Dune! Game App Leaking Sensitive Data of Millions of Android Users

Dune! Game App on Play Store Leaking Sensitive Data of Users

Last week HackRead exclusively reported how a Fidget more spin app on Play Store is sending other apps data on an Android device to a server based in China. Now, security firms Pradeo’s researchers have identified that a popular game app on Play Store is performing quite a few unfavorable functions than what it is supposed to be.

According to their findings, the app called Dune! is actually plagued with a number of OWASP flaws and is constantly leaking sensitive data. It is also claimed that Dune! can facilitate the execution of denial of service attacks and can also perform data corruption.

It is rather unfortunate that Dune! has been downloaded 5 to 10 million times only in the past few weeks and currently is it listed in the Top Apps category of the Play Store.

Dune! Game App on Play Store Leaking Sensitive Data of Users
Dune! on Play Store

The app can leak critical private data including country code, device manufacturer, server provider, device’s commercial name, type of telephone network, battery level, device model number and operating system. Furthermore, it can also geolocate the device user although it is a gaming app and this sort of functionality is not required for the execution of the game.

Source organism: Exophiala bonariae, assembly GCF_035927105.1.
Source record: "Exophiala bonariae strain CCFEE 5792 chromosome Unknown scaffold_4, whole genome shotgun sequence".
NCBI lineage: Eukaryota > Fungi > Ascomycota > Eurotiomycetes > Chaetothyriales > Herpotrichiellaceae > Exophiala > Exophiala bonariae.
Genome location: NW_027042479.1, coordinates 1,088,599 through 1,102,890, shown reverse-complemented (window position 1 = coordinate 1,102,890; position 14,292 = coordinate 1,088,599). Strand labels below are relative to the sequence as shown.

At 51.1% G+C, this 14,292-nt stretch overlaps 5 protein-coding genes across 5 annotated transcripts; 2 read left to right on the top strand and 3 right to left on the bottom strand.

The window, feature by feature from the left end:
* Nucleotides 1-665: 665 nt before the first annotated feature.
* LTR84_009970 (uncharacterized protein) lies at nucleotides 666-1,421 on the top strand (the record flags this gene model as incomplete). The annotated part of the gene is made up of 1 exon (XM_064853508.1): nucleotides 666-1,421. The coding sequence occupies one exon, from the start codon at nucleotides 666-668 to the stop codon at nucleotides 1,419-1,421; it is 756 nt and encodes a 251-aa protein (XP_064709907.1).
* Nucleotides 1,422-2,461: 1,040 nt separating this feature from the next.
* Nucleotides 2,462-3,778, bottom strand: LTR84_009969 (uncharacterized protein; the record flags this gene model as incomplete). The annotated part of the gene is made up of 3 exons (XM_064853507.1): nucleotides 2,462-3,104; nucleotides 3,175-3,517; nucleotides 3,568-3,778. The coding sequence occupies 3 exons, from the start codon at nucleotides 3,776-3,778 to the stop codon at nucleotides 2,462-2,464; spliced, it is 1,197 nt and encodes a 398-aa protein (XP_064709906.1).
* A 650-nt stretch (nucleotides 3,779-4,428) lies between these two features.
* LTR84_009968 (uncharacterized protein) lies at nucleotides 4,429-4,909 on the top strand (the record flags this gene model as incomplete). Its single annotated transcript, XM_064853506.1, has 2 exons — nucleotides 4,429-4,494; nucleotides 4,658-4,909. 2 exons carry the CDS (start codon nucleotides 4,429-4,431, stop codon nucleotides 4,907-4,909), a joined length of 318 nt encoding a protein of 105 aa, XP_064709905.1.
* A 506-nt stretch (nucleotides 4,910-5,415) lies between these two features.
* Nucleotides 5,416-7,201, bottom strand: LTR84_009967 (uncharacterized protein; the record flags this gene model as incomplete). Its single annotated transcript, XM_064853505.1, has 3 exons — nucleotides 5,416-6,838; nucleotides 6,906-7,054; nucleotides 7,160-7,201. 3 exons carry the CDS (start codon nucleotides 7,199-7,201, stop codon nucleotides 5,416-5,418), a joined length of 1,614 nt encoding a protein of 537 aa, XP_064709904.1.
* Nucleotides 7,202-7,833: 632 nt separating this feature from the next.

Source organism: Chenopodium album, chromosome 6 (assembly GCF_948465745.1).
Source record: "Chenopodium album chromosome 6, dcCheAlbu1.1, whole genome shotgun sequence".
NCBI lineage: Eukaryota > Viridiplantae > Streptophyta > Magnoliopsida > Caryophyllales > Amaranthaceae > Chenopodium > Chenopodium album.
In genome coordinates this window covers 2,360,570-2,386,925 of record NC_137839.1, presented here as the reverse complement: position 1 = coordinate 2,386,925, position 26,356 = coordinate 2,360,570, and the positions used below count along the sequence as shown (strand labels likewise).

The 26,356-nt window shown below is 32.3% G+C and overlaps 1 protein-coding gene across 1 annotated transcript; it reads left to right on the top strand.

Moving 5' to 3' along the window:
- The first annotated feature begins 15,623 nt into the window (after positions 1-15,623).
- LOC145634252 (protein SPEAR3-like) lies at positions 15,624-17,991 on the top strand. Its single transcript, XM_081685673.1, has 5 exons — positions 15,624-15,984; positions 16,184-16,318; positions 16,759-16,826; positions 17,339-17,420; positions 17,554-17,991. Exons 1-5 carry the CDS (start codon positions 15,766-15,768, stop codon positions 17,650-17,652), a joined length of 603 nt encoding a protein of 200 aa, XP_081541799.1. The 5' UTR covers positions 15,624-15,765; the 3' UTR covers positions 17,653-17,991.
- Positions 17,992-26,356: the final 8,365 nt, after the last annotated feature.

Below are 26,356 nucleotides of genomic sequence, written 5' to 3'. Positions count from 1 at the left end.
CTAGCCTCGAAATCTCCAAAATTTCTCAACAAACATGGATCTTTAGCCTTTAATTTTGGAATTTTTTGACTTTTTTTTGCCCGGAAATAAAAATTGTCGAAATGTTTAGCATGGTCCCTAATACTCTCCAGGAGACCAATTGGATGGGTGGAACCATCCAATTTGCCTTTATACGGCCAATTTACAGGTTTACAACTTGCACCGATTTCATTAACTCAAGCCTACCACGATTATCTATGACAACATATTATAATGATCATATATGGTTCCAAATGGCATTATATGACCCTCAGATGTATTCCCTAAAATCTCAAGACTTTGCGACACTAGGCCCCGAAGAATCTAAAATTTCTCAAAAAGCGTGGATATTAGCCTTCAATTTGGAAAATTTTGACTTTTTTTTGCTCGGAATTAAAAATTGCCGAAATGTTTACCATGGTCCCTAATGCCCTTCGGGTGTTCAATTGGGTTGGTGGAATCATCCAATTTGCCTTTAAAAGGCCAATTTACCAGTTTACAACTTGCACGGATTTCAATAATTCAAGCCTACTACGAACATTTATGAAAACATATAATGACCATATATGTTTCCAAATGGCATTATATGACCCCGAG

It was noted that the stolen data is sent to 32 servers and due to the presence of 11 OWASP vulnerabilities including those that provide permission to other apps for bypassing security access, it is possible for third parties to collect sensitive data. Moreover, the app contains an excessively high number of external libraries and half of them are enabled with the capability of tracking users and obtaining as much information as possible.

In their official blog post, the researchers wrote that the app has 20 libraries, which is an above average number, and these libraries silently connect the device to unknown servers and perform data leakage.

Then there are the Broadcast-Service and Broadcast-Receiver vulnerabilities that also allow data leakage and denial of service attack to be executed. Also present is the URL canonicalization vulnerability that eventually paves way for directory traversal vulnerability and the X.509Trustmanager bug allows an attacker to access and read transmitted data as well as modify it on HTTPS connection.

It is evident that this app can be really dangerous for users especially government employees because sensitive data will be leaked without the knowledge of the user. An attacker can easily get to know the exact location of the user and use the information while performing other attacks.


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